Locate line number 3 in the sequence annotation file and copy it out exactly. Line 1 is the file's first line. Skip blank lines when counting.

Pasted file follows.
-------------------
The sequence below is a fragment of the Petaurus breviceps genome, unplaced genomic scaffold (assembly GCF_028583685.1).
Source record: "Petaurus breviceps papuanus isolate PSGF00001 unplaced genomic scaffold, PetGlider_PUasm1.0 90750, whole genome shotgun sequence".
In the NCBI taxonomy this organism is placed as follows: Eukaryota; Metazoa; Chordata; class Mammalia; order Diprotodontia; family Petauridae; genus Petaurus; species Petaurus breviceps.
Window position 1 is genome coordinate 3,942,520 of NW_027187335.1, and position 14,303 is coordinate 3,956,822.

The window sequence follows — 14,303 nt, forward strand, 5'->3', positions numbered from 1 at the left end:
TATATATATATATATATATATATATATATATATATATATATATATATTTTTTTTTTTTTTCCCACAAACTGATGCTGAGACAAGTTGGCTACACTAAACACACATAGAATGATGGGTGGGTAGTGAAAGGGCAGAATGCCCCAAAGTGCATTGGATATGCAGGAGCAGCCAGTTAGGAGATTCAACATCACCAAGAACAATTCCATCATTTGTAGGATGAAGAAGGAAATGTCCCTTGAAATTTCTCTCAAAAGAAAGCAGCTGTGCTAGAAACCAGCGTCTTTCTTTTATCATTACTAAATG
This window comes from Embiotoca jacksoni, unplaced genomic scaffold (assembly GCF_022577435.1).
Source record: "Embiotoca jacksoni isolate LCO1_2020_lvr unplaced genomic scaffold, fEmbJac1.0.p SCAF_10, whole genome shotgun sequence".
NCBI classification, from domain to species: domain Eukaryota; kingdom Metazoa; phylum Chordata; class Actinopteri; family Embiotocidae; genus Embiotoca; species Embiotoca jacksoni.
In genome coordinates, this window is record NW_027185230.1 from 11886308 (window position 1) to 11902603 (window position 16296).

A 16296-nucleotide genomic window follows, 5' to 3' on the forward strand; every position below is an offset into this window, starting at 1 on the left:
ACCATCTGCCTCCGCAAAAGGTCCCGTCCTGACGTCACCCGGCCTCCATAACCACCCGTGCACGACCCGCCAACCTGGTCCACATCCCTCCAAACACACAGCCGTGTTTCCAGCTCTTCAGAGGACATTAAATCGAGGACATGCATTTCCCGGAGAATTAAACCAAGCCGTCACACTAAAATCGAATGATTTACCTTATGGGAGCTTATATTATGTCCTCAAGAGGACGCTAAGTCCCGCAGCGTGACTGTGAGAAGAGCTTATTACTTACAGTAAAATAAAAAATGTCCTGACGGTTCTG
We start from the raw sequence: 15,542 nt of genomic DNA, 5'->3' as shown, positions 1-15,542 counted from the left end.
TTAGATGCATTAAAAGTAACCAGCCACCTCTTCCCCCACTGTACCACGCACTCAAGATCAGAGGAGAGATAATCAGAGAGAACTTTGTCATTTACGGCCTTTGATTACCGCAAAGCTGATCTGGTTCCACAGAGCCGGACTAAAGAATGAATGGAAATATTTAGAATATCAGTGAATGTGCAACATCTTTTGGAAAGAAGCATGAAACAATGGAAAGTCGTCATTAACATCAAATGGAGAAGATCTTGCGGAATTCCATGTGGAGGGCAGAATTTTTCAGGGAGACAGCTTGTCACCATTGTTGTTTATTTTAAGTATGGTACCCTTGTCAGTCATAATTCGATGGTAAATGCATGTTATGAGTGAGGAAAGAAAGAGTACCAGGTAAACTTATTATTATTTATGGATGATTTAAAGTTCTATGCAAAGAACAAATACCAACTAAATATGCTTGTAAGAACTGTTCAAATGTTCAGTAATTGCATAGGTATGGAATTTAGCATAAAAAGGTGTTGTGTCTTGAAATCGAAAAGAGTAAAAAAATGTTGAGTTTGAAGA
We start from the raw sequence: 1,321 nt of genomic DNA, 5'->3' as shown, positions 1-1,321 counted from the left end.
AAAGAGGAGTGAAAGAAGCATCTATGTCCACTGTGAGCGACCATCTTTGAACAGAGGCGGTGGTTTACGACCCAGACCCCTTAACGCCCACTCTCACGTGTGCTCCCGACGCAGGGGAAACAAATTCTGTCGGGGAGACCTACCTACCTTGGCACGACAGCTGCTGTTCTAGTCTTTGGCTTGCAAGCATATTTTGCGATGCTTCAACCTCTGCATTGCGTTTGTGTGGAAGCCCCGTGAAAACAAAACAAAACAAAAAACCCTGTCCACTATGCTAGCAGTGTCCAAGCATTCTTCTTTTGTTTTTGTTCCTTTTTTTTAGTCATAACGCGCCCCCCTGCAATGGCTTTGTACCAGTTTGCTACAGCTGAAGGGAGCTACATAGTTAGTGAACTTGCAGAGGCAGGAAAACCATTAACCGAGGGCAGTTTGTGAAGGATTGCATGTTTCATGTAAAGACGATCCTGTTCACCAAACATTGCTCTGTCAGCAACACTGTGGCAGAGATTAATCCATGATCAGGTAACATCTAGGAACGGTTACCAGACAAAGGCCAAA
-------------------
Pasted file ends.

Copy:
In the NCBI taxonomy this organism is placed as follows: Eukaryota; Metazoa; Chordata; class Mammalia; order Diprotodontia; family Petauridae; genus Petaurus; species Petaurus breviceps.